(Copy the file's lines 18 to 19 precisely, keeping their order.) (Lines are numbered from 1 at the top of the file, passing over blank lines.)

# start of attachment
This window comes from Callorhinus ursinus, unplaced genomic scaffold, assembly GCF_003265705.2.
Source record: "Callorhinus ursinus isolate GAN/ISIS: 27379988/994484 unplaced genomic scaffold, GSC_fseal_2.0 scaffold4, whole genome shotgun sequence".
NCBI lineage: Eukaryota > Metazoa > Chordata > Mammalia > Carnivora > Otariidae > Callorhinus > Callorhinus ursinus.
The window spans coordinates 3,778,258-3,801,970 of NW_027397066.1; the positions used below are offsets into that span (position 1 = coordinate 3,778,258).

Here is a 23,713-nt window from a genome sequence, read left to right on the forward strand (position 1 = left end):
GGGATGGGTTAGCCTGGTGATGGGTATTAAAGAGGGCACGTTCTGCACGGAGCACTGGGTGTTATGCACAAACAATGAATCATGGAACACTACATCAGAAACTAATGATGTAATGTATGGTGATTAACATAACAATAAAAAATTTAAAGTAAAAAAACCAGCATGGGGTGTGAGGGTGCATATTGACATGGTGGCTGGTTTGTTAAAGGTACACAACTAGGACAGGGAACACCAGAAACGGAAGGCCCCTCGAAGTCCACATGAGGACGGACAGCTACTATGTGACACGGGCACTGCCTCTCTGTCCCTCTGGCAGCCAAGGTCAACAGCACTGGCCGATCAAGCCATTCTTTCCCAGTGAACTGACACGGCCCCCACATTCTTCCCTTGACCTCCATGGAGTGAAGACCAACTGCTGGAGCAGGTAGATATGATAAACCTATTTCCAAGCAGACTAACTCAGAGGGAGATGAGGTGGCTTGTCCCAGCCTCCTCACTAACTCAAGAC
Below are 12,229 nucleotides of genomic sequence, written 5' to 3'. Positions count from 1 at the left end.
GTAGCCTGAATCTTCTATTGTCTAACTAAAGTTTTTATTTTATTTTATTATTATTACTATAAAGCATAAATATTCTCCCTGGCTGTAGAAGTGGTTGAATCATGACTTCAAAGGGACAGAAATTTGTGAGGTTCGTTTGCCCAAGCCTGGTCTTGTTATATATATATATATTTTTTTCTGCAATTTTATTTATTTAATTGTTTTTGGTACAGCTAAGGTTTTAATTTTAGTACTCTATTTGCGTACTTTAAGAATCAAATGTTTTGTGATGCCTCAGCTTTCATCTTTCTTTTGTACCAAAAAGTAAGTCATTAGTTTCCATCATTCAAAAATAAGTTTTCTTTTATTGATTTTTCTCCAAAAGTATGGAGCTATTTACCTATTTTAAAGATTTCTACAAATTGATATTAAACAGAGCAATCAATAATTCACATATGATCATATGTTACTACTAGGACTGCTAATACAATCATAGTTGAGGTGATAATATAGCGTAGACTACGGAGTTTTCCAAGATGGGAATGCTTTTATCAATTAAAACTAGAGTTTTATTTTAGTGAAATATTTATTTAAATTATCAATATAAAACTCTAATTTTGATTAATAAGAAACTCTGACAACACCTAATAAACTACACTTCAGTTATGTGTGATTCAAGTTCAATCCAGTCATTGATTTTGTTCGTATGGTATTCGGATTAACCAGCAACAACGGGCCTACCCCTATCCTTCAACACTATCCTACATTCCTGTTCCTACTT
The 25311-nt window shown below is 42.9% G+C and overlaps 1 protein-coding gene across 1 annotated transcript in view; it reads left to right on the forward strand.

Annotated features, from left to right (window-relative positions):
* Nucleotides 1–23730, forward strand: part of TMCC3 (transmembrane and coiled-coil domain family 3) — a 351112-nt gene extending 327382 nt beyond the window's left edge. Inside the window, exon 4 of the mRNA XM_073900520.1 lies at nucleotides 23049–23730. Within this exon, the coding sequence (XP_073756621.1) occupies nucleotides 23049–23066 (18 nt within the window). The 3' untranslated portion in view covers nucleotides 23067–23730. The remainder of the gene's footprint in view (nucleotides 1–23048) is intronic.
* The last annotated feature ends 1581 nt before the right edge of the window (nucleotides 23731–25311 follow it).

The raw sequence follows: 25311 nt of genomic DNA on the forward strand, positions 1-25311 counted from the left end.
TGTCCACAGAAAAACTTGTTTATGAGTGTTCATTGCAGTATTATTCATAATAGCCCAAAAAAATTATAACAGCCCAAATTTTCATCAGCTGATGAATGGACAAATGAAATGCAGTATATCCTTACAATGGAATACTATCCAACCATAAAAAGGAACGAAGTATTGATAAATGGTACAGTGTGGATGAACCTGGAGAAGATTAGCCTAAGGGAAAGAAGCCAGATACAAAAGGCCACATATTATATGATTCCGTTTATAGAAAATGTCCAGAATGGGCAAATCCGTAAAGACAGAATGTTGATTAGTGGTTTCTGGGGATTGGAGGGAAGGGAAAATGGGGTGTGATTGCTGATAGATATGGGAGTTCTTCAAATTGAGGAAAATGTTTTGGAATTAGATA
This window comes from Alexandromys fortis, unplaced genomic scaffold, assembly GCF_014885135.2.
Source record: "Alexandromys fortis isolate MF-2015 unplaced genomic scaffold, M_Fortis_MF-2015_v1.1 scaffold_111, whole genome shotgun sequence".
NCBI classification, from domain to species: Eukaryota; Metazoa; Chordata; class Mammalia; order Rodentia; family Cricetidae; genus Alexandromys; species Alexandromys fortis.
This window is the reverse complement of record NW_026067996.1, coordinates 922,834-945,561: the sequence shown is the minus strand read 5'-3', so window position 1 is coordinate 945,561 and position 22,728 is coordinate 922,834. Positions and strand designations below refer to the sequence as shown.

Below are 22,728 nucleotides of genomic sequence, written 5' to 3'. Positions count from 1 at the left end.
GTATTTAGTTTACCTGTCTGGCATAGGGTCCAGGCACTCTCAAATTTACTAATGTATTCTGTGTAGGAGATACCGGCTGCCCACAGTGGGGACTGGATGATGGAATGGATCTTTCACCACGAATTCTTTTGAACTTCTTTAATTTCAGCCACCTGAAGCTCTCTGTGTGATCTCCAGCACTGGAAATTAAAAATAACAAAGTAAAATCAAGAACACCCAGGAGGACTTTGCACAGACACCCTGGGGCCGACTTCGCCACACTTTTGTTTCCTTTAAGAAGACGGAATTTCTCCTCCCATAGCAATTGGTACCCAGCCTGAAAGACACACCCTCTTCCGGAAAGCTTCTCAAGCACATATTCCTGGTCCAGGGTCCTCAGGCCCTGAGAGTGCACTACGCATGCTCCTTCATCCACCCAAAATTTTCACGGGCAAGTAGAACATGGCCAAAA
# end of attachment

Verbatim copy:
This window is the reverse complement of record NW_026067996.1, coordinates 922,834-945,561: the sequence shown is the minus strand read 5'-3', so window position 1 is coordinate 945,561 and position 22,728 is coordinate 922,834. Positions and strand designations below refer to the sequence as shown.

Below are 22,728 nucleotides of genomic sequence, written 5' to 3'. Positions count from 1 at the left end.